SADOW: Edwards Runs Away And Hides On SNAP Policy

At least through election season, observers of Louisiana’s governor’s race can play “spot the hidden out-of-touch policy” by Democrat Gov. John Bel Edwards.

Unvarnished and unhidden, Edwards is a solid liberal, well to the left on economic policy (although with national Democrats running amok and towards an electoral cliff, in the context of his party he seems almost revanchist) somewhat balanced by moderate views on select social issues. Such candidates if correctly perceived by the elected don’t win statewide elections in Louisiana.

So, since the end of the legislative session, it’s all been an exercise of obscuring from the state’s center-right public the leftist policy preferences of Edwards. Most obviously, he touts the elimination of mid-year budget deficits – which he accomplished through historically-high temporary tax increases that he swore during his previous campaign that he wouldn’t implement to fix the problem permanently that he didn’t, that now produce surpluses which prove his tax increases are too high. Of course, he doesn’t mention in his campaign communication the last part comprising of two broken promises in a failed attempt that succeeded only in growing government almost twice the rate of inflation.

But some others of Edwards’ take much more scrutiny to uncover, such as his reversal early in his term of his predecessor’s order  that ended waiving Supplemental Nutrition Assistance Program requirements that able-bodied adults without dependents (ABAWD) work, train for work, or volunteer – despite that states which have ended waivers enjoyed cost savings, reduced unemployment, and greater personal earnings among their peoples. Rather, he adopted a meaningless executive order that changed nothing.

Then, earlier this spring, the Republican Pres. Donald Trump Administration announced a SNAP rule change that would create more demanding requirements to use a waiver, bringing the program back to its original purpose to tide over the ABAWD population instead of serving as a long-term welfare benefit (because of waiver introduction during the Democrat Pres. Barack Obama Administration, now three-quarters of the 3.8 million ABAWD recipients exceed the statutory time limit for reception). Later during the summer, the Trump Administration proposed another change that would tighten overall eligibility, eliminating backdoor ways for recipients otherwise ineligible to enter the program and tying eligibility more closely to encouraging work.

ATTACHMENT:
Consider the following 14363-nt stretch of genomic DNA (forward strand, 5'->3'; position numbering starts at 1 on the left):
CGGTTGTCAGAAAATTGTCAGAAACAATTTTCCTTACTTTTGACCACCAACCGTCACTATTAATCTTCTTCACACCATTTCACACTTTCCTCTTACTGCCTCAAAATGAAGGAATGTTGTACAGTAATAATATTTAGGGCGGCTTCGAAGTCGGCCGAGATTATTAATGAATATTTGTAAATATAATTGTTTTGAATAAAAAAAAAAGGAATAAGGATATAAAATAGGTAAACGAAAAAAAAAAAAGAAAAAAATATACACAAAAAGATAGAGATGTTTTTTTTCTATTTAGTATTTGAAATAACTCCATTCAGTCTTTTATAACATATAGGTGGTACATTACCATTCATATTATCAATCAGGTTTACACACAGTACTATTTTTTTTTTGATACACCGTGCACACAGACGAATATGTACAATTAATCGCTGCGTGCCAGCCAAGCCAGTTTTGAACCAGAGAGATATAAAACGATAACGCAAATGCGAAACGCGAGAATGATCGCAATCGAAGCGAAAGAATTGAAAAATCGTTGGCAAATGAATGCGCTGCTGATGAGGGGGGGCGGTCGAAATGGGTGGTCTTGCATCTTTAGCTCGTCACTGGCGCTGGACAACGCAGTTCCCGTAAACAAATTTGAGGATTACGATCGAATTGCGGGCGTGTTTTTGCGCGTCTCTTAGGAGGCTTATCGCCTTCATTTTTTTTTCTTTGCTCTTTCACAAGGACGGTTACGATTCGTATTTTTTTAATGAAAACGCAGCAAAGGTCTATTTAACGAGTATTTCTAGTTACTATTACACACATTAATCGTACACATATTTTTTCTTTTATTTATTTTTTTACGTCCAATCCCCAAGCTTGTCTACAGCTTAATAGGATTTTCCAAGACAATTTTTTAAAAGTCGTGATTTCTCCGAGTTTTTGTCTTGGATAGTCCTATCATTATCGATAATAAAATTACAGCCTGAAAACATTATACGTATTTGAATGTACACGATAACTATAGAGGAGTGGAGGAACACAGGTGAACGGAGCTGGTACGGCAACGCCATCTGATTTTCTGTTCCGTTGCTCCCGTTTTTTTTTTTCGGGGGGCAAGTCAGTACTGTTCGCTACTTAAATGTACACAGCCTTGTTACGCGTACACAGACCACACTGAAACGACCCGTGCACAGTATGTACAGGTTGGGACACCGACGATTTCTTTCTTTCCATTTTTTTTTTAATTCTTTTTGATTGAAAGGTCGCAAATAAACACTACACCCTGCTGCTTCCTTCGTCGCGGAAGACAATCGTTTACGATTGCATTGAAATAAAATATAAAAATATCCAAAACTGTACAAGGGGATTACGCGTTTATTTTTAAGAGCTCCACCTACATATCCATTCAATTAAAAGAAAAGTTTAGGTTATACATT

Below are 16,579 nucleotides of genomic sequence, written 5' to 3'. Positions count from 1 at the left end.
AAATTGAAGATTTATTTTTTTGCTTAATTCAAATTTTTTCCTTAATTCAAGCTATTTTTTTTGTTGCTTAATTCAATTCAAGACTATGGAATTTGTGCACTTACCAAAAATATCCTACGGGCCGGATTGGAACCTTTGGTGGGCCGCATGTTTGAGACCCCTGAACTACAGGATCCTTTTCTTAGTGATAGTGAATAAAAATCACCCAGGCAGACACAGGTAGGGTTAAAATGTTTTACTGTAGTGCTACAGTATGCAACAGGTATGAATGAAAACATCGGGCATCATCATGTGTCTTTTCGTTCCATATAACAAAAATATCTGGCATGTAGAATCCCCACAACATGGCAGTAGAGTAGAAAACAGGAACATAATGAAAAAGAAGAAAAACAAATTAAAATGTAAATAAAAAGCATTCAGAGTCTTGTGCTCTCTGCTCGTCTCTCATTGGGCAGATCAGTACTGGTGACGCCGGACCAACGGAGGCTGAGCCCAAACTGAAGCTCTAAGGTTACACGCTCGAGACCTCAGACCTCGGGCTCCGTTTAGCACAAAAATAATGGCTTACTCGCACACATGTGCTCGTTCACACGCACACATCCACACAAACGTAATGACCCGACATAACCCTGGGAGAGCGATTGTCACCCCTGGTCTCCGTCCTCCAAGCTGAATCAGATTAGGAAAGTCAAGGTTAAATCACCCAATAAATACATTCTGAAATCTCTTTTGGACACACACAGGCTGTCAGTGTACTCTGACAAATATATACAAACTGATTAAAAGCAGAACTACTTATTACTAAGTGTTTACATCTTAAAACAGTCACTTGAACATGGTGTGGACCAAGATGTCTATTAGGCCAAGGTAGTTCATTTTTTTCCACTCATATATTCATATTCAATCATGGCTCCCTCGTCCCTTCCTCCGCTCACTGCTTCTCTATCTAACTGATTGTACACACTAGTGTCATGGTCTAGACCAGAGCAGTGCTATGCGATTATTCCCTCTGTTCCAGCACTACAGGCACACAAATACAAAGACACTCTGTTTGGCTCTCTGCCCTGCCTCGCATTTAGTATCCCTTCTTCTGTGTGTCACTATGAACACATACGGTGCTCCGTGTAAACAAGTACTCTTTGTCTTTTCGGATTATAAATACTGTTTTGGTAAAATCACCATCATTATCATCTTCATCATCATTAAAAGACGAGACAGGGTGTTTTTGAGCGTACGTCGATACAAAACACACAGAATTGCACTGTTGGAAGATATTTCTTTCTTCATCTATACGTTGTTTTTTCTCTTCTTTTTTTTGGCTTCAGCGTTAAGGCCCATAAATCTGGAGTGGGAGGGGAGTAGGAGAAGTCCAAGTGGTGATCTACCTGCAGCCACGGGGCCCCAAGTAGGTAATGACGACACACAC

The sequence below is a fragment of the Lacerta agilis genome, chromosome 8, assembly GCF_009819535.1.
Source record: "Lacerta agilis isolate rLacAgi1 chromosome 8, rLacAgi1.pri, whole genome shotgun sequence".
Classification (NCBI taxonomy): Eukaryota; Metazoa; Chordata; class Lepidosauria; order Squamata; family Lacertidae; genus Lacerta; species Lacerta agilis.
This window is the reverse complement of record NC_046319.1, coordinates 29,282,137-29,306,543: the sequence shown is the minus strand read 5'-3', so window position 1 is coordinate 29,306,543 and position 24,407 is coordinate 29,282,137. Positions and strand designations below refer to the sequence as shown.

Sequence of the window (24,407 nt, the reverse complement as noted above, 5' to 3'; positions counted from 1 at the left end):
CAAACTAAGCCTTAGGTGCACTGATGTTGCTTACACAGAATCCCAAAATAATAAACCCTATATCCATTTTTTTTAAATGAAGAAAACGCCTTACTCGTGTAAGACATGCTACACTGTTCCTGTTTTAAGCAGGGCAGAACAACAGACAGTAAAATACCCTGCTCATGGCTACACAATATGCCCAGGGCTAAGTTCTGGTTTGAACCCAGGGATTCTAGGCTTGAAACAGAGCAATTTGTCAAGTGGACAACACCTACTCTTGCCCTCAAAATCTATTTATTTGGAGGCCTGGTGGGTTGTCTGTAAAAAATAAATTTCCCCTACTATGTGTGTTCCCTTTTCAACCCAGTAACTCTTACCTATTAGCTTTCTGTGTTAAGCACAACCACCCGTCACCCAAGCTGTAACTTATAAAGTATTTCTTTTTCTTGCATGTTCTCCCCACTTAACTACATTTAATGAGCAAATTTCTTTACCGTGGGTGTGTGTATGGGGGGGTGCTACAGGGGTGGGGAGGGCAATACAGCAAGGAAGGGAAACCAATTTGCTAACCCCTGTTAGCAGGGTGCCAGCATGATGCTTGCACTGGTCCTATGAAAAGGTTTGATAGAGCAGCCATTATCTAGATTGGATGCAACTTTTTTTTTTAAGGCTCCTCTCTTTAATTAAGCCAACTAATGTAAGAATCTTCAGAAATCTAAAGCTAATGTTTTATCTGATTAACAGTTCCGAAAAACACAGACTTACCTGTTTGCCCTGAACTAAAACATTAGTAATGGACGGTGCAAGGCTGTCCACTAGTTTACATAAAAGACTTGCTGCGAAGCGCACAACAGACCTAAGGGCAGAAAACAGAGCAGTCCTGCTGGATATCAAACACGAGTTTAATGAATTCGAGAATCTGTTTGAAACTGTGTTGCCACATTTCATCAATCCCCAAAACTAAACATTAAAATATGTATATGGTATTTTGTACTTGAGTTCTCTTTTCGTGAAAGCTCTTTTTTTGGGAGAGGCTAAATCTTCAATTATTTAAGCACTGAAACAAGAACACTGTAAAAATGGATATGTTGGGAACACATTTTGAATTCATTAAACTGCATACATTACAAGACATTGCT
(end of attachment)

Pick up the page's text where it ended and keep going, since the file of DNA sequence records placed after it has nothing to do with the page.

In short, together these essentially would wipe out the Edwards policy of giving SNAP to ABAWD indefinitely with no strings attached. Yet not a peep has come from Edwards about this gutting of his SNAP implementation policy (who at the time of the earlier proposed change instead spent his taxpayer-paid time courageously haranguing the National Football League over a non-call.)

That stands in stark contrast to most of his Democrat colleagues. Recently, the Democratic Governors Association released a statement opposing the latest proposed rule change, signed by most of its members. Edwards’ signature was conspicuous by its absence.

Bump these changes back a year each, and undoubtedly Edwards would have raised his voice in protest both times, because otherwise it makes him a hypocrite – if he really has faith in and stands by the objectives of his policy, he would try to defend these when they face obliteration. Instead, he’s merely a political coward, unwilling to stand up for what he believes.

And he’s a coward for two reasons during this election season. First, he doesn’t want to open a Pandora’s Box that encourages discussion of his SNAP implementation policy, such as justifying indefinite SNAP reception in Cameron Parish with its unemployment rate below the national average. Second, it makes more obvious his affinity with the far left national Democrats whose policy preferences absolutely repel the majority of Louisiana voters.

Thus, he deliberately tries not to draw attention to, if not to hide or at least distort the effects of, a number of policies not embraced by Louisianans. Expect this game to continue well into November.

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